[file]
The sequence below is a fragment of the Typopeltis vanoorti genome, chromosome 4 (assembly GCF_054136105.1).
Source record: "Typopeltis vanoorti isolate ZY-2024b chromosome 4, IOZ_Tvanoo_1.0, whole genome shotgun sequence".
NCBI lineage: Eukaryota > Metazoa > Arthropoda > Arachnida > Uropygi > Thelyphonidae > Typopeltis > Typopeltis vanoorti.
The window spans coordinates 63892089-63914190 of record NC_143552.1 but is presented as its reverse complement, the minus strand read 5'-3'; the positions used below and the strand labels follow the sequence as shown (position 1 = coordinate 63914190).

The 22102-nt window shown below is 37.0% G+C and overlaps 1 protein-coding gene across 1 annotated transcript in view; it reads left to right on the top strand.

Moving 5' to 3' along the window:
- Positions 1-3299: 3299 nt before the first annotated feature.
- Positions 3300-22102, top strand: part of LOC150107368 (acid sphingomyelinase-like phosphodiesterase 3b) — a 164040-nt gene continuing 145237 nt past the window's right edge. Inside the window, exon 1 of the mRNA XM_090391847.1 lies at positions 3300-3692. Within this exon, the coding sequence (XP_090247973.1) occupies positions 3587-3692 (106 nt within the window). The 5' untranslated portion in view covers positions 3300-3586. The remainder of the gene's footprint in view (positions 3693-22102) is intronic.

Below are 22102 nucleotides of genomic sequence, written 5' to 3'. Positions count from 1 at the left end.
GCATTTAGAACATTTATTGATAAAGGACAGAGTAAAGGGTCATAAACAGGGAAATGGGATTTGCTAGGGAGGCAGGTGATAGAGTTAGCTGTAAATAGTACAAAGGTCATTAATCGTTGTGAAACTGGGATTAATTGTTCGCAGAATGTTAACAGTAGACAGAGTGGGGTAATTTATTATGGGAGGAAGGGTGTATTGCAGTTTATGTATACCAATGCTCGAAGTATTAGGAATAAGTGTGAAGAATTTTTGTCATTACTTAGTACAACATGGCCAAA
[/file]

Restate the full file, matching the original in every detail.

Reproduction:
The sequence below is a fragment of the Typopeltis vanoorti genome, chromosome 4 (assembly GCF_054136105.1).
Source record: "Typopeltis vanoorti isolate ZY-2024b chromosome 4, IOZ_Tvanoo_1.0, whole genome shotgun sequence".
NCBI lineage: Eukaryota > Metazoa > Arthropoda > Arachnida > Uropygi > Thelyphonidae > Typopeltis > Typopeltis vanoorti.
The window spans coordinates 63892089-63914190 of record NC_143552.1 but is presented as its reverse complement, the minus strand read 5'-3'; the positions used below and the strand labels follow the sequence as shown (position 1 = coordinate 63914190).

The 22102-nt window shown below is 37.0% G+C and overlaps 1 protein-coding gene across 1 annotated transcript in view; it reads left to right on the top strand.

Moving 5' to 3' along the window:
- Positions 1-3299: 3299 nt before the first annotated feature.
- Positions 3300-22102, top strand: part of LOC150107368 (acid sphingomyelinase-like phosphodiesterase 3b) — a 164040-nt gene continuing 145237 nt past the window's right edge. Inside the window, exon 1 of the mRNA XM_090391847.1 lies at positions 3300-3692. Within this exon, the coding sequence (XP_090247973.1) occupies positions 3587-3692 (106 nt within the window). The 5' untranslated portion in view covers positions 3300-3586. The remainder of the gene's footprint in view (positions 3693-22102) is intronic.

Below are 22102 nucleotides of genomic sequence, written 5' to 3'. Positions count from 1 at the left end.
GCATTTAGAACATTTATTGATAAAGGACAGAGTAAAGGGTCATAAACAGGGAAATGGGATTTGCTAGGGAGGCAGGTGATAGAGTTAGCTGTAAATAGTACAAAGGTCATTAATCGTTGTGAAACTGGGATTAATTGTTCGCAGAATGTTAACAGTAGACAGAGTGGGGTAATTTATTATGGGAGGAAGGGTGTATTGCAGTTTATGTATACCAATGCTCGAAGTATTAGGAATAAGTGTGAAGAATTTTTGTCATTACTTAGTACAACATGGCCAAA